Review: The New Old Who Wants to be a Millionaire
The Millionaire the country fell in love with is back…but it’s hard to repackage and resell the phenomenon they once had.
It feels weird to do a review for Who Wants to be a Millionaire given it’s been on the air consistently since 1999, but the season debut yesterday shifted the show enough where it feels somewhat necessarily. The new episodes, hosted by Chris Harrison, brought the show back to a straight money chain of escalating difficulty and money. The results are mostly positive, but something just feels off and it’s hard to concretely put my finger on it. It needs some energy.
The biggest change is yet another new host, Chris Harrison of ABC’s The Bachelor. Thankfully, after the rough previous season under Terry Crews, Harrison is a breath of fresh air. He’s fun, charming, keeps the game progressing, and basically checks every box a good quiz show host needs. It’s a welcome level of stability and comfort to a serious, dramatic quiz show like Millionaire after years of attempts to make the show more funny a-la Family Feud.
The change in lighting and music mostly positive. The music placement is something we’ll only notice and it’s minor, but the reconfiguration of the current soundtrack to fit the current game is strange. It sounds dead in a number of places. For a show with iconic music something sounds off. However, as a trade-off we’re back to the progressively darker set for bigger cash which is nice. The past few years have lightened up the set as the series lightened up the tone. We’re back to the, yet again, iconic blackening out of everything as the show gets more serious. It’s the only game on TV that does that currently and it’s nice to see. So far, most changes are a big positive.
However, like we said, something just feels off and it’s hard to fully describe. Some of it is extremely noticeable, like the extremely dead sounding audience. I’m not sure if they told the audience to remain more restrained or if they were really that bored, but on both episodes that aired, the crowds seemed like they wanted to be anywhere but there. It lowers some of the excitement when you have an on camera audience that looks and sounds bored.
A lot of it also has to do with the uptick in difficulty and extremely slow pace. We had the first $0 loser yesterday, but it didn’t feel shocking like before. The first five questions take so long to get through now (in the area of 7 to 10 minutes) that it’s a slight relief to move on from a contestant having that rough of a time. This coincides with the very obvious increase in difficulty. The show has never had ratings as low as it has now, and they’ve never guaranteed as much as they are now. To see people struggle this hard to get through the opening is off-putting. It’s the same issue when they upped the money in 2008. Yes, we’ll have a few big winners, but it’s not fun to see people barely making it through the “easy” round and constantly leaving at question 7 or 8. This is what the Shuffle format fixed and why it’s better than anyone will give it credit for.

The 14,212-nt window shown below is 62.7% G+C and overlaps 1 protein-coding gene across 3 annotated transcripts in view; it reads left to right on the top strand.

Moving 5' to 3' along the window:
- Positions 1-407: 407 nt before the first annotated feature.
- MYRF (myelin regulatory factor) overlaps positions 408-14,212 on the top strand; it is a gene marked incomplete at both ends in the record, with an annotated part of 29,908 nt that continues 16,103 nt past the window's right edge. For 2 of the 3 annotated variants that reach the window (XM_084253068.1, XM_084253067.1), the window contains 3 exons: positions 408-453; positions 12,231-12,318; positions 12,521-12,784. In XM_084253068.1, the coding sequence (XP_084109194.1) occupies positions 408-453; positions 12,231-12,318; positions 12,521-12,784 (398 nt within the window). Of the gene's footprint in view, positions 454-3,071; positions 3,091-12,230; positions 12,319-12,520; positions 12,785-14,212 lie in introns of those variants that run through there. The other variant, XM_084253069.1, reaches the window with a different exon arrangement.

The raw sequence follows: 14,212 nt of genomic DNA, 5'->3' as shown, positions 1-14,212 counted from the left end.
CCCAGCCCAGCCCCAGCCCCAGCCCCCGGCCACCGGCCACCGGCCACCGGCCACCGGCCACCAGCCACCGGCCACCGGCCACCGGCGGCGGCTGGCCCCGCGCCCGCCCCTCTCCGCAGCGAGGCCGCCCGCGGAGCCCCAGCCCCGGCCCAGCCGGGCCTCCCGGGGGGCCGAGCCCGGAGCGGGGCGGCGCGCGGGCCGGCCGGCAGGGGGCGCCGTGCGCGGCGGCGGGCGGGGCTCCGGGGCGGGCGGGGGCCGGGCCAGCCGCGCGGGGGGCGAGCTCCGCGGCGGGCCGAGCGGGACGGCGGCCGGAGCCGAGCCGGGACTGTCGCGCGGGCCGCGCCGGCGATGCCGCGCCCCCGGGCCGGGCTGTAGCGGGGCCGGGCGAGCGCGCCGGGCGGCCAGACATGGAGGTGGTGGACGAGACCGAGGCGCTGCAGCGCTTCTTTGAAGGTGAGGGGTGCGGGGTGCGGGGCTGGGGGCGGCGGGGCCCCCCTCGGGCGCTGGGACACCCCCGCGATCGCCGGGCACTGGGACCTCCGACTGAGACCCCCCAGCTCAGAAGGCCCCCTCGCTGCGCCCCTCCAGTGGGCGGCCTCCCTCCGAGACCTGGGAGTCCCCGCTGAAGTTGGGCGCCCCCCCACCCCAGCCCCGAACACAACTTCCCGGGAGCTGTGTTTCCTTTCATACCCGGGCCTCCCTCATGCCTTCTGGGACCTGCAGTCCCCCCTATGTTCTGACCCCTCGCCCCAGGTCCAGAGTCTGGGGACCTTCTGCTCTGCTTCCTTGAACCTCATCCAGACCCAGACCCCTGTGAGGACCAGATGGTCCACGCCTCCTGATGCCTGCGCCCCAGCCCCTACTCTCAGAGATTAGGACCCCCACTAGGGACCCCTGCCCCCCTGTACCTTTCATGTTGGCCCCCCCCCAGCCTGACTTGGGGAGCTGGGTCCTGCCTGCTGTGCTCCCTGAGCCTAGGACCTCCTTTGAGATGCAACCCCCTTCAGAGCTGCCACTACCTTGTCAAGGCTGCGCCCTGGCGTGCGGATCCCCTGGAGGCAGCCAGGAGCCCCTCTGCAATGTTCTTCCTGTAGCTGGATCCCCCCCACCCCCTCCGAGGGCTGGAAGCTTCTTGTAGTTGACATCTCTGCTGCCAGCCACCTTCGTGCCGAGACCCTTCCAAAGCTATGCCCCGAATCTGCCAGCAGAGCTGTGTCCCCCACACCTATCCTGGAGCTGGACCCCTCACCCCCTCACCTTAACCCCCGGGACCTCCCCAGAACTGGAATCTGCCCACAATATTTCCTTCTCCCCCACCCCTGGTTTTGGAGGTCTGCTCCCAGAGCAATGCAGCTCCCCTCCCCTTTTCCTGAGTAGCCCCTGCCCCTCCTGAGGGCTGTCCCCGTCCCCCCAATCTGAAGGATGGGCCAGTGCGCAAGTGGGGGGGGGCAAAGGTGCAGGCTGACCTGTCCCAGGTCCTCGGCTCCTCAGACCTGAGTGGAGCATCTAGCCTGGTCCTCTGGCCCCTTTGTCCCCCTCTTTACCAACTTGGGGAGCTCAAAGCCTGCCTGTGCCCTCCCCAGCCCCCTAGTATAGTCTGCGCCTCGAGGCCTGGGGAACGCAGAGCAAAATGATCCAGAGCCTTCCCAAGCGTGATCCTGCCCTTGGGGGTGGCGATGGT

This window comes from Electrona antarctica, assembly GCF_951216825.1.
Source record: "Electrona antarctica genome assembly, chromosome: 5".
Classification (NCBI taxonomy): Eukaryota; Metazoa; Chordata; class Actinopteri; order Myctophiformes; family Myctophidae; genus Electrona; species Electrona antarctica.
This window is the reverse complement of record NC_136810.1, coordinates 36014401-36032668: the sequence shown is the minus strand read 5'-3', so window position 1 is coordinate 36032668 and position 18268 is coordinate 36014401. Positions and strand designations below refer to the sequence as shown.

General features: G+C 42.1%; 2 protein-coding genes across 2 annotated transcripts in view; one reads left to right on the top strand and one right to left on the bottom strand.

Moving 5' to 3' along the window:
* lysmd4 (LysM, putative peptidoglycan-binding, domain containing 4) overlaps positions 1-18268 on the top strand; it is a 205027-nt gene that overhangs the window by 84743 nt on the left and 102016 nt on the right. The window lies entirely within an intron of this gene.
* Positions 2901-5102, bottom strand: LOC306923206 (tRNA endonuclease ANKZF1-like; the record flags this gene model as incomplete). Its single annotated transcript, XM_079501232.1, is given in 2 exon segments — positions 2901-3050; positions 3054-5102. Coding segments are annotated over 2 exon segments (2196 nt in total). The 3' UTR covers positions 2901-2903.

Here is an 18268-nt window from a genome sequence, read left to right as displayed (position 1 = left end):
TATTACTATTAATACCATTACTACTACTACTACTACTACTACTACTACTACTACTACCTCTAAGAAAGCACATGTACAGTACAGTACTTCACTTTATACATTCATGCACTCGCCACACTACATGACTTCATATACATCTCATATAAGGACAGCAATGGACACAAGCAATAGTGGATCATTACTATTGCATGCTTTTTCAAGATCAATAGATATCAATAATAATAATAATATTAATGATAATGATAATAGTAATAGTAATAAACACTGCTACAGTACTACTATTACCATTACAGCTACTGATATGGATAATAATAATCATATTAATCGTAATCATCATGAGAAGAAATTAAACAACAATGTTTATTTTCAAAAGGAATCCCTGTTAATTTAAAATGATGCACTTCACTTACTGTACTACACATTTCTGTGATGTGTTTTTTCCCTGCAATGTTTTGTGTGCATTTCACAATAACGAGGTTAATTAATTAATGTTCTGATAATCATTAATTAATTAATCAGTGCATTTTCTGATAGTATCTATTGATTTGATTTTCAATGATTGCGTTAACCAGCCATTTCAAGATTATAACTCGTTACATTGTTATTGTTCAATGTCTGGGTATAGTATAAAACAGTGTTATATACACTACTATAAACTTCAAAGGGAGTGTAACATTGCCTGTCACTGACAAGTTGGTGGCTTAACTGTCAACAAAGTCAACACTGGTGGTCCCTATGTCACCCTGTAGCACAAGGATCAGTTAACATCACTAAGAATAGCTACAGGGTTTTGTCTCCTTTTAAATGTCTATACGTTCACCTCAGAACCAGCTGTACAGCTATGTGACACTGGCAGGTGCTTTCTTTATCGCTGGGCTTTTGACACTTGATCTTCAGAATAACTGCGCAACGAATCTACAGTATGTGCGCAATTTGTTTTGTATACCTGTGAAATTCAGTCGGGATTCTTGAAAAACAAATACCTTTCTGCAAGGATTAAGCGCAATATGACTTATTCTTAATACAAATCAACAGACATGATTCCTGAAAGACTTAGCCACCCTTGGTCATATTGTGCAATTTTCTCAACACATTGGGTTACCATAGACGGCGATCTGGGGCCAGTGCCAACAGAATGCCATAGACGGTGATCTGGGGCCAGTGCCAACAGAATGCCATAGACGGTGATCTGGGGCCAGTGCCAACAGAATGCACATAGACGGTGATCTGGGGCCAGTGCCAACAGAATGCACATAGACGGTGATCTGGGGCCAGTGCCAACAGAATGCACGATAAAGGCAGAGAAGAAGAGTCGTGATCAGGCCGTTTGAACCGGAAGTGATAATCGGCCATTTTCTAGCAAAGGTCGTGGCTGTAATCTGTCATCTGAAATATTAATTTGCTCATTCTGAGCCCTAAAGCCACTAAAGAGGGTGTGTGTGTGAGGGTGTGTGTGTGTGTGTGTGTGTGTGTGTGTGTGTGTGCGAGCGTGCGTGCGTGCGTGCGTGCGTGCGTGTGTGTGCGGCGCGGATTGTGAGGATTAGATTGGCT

The new Millionaire is mixed. Chris Harrison is fantastic and having the classic format back is nice. Seeing the tone and look go back to its roots is also a welcome change. However, the issues that have arisen because of this was enough to make me think, “Is this really what we’re in for all season?” Yesterday we had a $50,000 winner, but then we got a $0 loser and a carry-over contestant on $7,000 who burned all Lifelines before the first five questions were over. That’s what they chose to showcase first, and it caused a bit of concern. We’re excited to see how the season progresses and I hope it works out for them, but this has been a good reminder that you just can’t recapture the magic you once had, no matter how hard you try.